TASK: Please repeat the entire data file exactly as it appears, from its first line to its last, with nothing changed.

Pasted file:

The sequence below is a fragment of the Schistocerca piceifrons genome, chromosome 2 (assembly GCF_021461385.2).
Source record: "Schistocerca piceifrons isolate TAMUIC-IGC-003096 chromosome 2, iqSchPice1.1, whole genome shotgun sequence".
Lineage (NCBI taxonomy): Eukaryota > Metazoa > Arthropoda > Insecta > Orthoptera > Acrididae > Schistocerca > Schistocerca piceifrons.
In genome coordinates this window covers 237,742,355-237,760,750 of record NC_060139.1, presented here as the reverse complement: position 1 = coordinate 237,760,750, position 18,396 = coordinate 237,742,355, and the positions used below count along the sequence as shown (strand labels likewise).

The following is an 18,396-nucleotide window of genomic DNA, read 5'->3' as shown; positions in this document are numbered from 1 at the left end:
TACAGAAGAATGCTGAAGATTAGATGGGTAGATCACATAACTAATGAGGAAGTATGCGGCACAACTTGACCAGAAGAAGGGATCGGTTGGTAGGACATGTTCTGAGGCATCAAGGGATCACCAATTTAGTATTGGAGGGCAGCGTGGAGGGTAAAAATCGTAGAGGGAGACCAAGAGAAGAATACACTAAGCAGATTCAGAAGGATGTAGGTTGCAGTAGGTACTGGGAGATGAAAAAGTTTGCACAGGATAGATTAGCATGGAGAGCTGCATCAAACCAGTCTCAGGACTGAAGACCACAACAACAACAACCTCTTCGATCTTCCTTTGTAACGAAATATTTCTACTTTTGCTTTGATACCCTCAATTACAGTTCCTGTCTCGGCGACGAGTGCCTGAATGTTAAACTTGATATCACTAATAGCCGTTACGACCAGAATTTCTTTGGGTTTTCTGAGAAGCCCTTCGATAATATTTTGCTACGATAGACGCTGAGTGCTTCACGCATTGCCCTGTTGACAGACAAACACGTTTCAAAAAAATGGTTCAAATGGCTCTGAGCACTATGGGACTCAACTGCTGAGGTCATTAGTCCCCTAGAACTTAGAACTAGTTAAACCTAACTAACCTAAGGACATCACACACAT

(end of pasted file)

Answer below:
The sequence below is a fragment of the Schistocerca piceifrons genome, chromosome 2 (assembly GCF_021461385.2).
Source record: "Schistocerca piceifrons isolate TAMUIC-IGC-003096 chromosome 2, iqSchPice1.1, whole genome shotgun sequence".
Lineage (NCBI taxonomy): Eukaryota > Metazoa > Arthropoda > Insecta > Orthoptera > Acrididae > Schistocerca > Schistocerca piceifrons.
In genome coordinates this window covers 237,742,355-237,760,750 of record NC_060139.1, presented here as the reverse complement: position 1 = coordinate 237,760,750, position 18,396 = coordinate 237,742,355, and the positions used below count along the sequence as shown (strand labels likewise).

The following is an 18,396-nucleotide window of genomic DNA, read 5'->3' as shown; positions in this document are numbered from 1 at the left end:
TACAGAAGAATGCTGAAGATTAGATGGGTAGATCACATAACTAATGAGGAAGTATGCGGCACAACTTGACCAGAAGAAGGGATCGGTTGGTAGGACATGTTCTGAGGCATCAAGGGATCACCAATTTAGTATTGGAGGGCAGCGTGGAGGGTAAAAATCGTAGAGGGAGACCAAGAGAAGAATACACTAAGCAGATTCAGAAGGATGTAGGTTGCAGTAGGTACTGGGAGATGAAAAAGTTTGCACAGGATAGATTAGCATGGAGAGCTGCATCAAACCAGTCTCAGGACTGAAGACCACAACAACAACAACCTCTTCGATCTTCCTTTGTAACGAAATATTTCTACTTTTGCTTTGATACCCTCAATTACAGTTCCTGTCTCGGCGACGAGTGCCTGAATGTTAAACTTGATATCACTAATAGCCGTTACGACCAGAATTTCTTTGGGTTTTCTGAGAAGCCCTTCGATAATATTTTGCTACGATAGACGCTGAGTGCTTCACGCATTGCCCTGTTGACAGACAAACACGTTTCAAAAAAATGGTTCAAATGGCTCTGAGCACTATGGGACTCAACTGCTGAGGTCATTAGTCCCCTAGAACTTAGAACTAGTTAAACCTAACTAACCTAAGGACATCACACACAT